Writer: Alan Moore
Artists: Curt Swan (p), George Pérez, Kurt Schaffenberger (i) Gene D'Angelo (colours)
Publisher: DC Comics
"This is an imaginary story... aren't they all?"
The two issues collected in this volume, Action Comics #583 and Superman #423, constitute the "last" Superman story, and were released at a time when DC's Crisis on Infinite Earths was rewriting company continuity in such a way as to sideline the Golden Age incarnations of many superheroes in favour of their more modern counterparts. This allowed Alan Moore the opportunity to give Superman's story closure of a kind that few ongoing characters ever achieve, reuniting many of Superman's classic foes and supporting cast members to present the final word on the iconic superhero who started it all.
The story's framing device sees a middle-aged Lois Lane being interviewed by a journalist in the then-futuristic year of 1997, as she recounts the story of the final days of the last son of Krypton. After Clark Kent's life begins to unravel at the hands of the Toyman and the Prankster, other classic Superman villains begin to crawl out of the woodwork in a final ditch attempt to rid the world of the Man of Steel. The continuing onslaught eventually leads to an epic showdown at his fortress of Solitude, and a bittersweet finale in which Superman is permanently put to rest. The ensemble cast allows Moore to revisit some of the most memorable elements of the Superman mythos, as well as including a number of guest-appearance from other significant DC heroes, and the result is a story which covers all of the aspects that a Superman fan could hope to see included in their hero's final tale and which feels rooted in a definitive, classic DC universe. This feeling is reinforced by the presence of artists Curt Swan and George Pérez, whose long history with the character gives the story a certain prestige and stature, and successfully conveys the sensation that a significant era has come to an end.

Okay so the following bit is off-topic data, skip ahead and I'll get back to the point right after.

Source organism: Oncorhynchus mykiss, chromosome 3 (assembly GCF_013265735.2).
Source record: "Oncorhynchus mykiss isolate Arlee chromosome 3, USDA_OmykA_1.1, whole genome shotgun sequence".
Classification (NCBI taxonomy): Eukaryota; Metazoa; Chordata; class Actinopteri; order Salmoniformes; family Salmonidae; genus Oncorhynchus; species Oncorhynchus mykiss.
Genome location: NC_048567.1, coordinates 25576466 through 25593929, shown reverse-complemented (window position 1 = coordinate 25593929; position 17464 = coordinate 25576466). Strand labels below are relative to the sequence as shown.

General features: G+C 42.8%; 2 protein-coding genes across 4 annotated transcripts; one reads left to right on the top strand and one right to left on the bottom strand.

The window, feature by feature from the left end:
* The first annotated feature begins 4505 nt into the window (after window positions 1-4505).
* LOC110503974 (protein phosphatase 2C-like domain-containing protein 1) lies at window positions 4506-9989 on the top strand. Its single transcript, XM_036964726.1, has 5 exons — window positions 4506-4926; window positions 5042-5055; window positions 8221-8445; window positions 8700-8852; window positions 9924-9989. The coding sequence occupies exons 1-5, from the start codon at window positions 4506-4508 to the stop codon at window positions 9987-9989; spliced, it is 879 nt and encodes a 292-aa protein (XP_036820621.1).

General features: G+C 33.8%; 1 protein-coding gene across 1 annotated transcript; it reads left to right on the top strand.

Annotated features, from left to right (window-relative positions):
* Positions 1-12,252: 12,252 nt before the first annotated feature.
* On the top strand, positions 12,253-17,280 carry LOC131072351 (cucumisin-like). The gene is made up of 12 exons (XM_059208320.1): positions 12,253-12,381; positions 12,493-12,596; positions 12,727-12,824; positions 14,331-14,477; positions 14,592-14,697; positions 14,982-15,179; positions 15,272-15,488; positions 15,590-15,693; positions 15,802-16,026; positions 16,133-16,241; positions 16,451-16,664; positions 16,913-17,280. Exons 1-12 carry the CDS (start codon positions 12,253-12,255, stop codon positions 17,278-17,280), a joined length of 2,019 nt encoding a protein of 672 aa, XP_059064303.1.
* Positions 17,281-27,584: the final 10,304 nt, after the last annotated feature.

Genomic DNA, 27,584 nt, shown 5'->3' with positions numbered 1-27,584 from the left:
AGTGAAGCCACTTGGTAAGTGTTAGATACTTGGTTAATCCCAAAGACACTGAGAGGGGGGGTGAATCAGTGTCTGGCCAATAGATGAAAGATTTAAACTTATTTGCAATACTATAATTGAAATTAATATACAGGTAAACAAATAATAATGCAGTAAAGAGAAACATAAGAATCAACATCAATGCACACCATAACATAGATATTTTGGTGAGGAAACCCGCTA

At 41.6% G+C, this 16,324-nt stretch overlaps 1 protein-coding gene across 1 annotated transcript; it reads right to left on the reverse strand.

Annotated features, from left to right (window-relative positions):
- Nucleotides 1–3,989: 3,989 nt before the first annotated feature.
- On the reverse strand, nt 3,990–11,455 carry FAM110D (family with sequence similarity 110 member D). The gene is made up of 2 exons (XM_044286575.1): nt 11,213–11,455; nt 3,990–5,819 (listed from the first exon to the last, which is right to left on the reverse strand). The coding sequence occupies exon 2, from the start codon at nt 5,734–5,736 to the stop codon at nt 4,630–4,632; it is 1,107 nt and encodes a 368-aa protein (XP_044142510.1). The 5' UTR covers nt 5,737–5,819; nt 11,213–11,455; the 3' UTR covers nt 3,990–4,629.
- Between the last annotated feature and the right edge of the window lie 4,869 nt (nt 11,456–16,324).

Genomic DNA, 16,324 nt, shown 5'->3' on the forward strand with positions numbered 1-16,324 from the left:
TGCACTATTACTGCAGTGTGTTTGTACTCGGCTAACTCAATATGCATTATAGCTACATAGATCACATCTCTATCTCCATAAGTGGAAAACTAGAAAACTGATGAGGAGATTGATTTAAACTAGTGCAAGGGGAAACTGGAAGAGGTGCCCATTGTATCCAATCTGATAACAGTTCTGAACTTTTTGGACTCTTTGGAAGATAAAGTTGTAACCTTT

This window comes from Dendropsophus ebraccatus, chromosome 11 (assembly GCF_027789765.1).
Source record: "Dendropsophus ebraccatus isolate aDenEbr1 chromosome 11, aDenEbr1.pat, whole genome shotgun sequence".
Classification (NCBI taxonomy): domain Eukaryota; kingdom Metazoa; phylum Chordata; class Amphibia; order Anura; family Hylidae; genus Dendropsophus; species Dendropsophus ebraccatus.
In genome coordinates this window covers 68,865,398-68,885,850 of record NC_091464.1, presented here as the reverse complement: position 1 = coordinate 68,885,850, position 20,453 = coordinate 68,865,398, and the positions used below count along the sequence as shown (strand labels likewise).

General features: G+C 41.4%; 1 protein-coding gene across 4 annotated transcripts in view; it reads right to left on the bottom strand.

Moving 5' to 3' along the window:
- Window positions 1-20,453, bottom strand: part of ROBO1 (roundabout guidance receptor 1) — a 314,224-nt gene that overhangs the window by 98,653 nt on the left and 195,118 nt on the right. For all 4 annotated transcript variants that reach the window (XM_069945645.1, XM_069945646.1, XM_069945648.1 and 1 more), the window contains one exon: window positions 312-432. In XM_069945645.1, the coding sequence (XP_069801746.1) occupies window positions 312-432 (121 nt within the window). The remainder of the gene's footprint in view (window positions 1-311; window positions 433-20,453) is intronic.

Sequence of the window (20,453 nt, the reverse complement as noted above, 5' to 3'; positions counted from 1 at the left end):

However, the book isn't without its flaws. It's surprising that there's such a small role provided for arc-villain Lex Luthor, who is overtaken by Braniac early on in the story and plays a very minor role in proceedings as a character in his own right. There's also a slight sense that the book is overly busy, as the desire to include all of the key members of Superman's supporting cast and all of his most recognisable villains leads to a narrative which feels more like a series of moments which need to be ticked-off, rather than an efficient, compelling and cohesive story. Then again, maybe I'm simply not well-versed enough in Superman lore to appreciate some of the subtleties of Moore's tale, or for the more nostalgic, fan-pleasing elements to appeal to me. Of course, this being Moore, the writing is still strong, and in addition to some great lines of dialogue (Bizarro's last words: "Hello, Superman. Hello.") there's a strong sense of impending doom and pessimism that hangs over the story, with a particularly touching scene seeing a tearful Superman contemplating his own mortality and the possibility that he will soon lose those that he loves.
As far as extra material goes, a few text pieces give us a potted history of the Pre-Crisis Superman, but they're fairly dry chronological rundowns of key events in the life of the Man of Steel.
With the growth in popularity of "final" stories like these (Marvel's "The End" series still seems to be chugging along happily), I'd be interested to see a writer tackle this kind of story today, as the change in the superhero landscape since the era of this book's original publication would surely make for a significantly different take on the last Superman story. However, this story stands as perhaps one of the last true Silver Age tales, and in the perpetual, timeless world of serial superhero comics, it's somehow satisfying to read a story with such an air of finality and closure. This is an above-average Superman story which provides a fitting end to the life of the original superhero, but now seems almost quaint, despite the originality and novelty of its then-innovative concept.
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